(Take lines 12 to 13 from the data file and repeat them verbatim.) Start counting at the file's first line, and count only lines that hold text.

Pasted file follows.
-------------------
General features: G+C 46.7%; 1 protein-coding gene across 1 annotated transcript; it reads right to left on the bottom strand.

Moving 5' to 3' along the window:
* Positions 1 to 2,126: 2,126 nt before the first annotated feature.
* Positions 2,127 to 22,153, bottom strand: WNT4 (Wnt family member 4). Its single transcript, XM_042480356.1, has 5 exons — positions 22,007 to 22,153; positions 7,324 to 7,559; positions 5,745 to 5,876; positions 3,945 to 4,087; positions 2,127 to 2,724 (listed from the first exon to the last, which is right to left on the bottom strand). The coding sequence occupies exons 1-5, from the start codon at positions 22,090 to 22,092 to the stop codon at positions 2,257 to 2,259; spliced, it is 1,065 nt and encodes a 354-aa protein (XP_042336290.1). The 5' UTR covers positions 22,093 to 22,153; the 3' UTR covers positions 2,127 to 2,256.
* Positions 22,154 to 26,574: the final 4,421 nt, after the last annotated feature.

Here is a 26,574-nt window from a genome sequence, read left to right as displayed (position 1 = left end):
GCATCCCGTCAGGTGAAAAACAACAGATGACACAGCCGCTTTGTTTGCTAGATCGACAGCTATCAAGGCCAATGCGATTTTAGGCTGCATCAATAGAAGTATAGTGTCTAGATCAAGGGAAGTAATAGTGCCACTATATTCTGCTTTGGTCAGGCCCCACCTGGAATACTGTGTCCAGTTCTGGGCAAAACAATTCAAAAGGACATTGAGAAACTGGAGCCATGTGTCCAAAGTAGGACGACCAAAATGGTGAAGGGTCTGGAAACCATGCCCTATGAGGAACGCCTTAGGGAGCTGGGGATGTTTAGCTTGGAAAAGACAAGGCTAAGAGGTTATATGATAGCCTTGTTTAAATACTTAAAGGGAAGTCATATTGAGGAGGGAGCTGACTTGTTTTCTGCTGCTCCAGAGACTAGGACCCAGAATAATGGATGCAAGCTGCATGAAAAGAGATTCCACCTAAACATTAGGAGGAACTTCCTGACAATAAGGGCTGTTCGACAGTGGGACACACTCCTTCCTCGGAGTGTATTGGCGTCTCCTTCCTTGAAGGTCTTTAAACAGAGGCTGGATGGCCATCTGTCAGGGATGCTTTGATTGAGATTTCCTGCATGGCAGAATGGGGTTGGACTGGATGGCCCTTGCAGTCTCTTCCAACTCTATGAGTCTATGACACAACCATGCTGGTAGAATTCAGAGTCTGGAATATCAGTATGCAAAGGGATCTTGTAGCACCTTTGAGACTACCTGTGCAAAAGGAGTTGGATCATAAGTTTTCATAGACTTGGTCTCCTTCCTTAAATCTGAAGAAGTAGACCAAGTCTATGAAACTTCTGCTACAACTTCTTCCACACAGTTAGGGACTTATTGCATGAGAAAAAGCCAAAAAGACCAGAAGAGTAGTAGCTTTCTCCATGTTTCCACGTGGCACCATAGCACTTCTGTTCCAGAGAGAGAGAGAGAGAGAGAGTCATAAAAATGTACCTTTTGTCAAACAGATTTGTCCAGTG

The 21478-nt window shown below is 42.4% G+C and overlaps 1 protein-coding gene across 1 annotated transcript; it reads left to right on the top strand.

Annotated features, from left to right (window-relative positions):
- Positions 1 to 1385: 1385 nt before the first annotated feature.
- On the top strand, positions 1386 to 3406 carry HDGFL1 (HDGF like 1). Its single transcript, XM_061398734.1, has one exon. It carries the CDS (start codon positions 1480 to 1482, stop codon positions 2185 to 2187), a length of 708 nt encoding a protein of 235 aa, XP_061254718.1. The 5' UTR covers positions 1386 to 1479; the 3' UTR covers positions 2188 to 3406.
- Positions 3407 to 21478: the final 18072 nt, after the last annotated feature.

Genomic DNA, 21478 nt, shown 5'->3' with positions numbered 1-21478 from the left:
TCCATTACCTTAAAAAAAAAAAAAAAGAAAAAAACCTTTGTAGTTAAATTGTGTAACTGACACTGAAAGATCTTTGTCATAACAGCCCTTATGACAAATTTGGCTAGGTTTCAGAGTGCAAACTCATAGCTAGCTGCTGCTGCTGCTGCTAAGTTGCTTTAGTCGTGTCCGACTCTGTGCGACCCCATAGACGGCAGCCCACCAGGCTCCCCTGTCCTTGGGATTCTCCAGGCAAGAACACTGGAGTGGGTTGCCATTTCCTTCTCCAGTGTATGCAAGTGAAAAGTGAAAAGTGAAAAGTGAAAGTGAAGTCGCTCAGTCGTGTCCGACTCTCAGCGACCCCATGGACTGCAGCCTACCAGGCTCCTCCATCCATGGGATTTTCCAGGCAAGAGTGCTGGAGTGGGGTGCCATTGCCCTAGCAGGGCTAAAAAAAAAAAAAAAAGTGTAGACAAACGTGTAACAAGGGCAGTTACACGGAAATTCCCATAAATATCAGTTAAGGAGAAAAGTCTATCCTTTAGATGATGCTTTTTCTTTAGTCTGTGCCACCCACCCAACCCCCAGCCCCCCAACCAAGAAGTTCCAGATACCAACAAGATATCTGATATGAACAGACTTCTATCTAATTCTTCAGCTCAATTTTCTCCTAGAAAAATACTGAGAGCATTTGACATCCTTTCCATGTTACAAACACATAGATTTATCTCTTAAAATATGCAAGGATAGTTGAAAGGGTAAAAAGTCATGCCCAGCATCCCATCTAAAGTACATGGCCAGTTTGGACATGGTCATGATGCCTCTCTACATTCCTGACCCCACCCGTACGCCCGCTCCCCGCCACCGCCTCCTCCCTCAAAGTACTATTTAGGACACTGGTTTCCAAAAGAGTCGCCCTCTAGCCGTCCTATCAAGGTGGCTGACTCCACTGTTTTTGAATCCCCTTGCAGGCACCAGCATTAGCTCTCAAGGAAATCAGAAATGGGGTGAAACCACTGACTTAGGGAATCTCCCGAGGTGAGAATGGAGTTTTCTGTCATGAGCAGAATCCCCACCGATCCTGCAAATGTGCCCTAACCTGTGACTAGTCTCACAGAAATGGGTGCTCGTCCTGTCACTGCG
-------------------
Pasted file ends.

- Positions 3407 to 21478: the final 18072 nt, after the last annotated feature.

Genomic DNA, 21478 nt, shown 5'->3' with positions numbered 1-21478 from the left: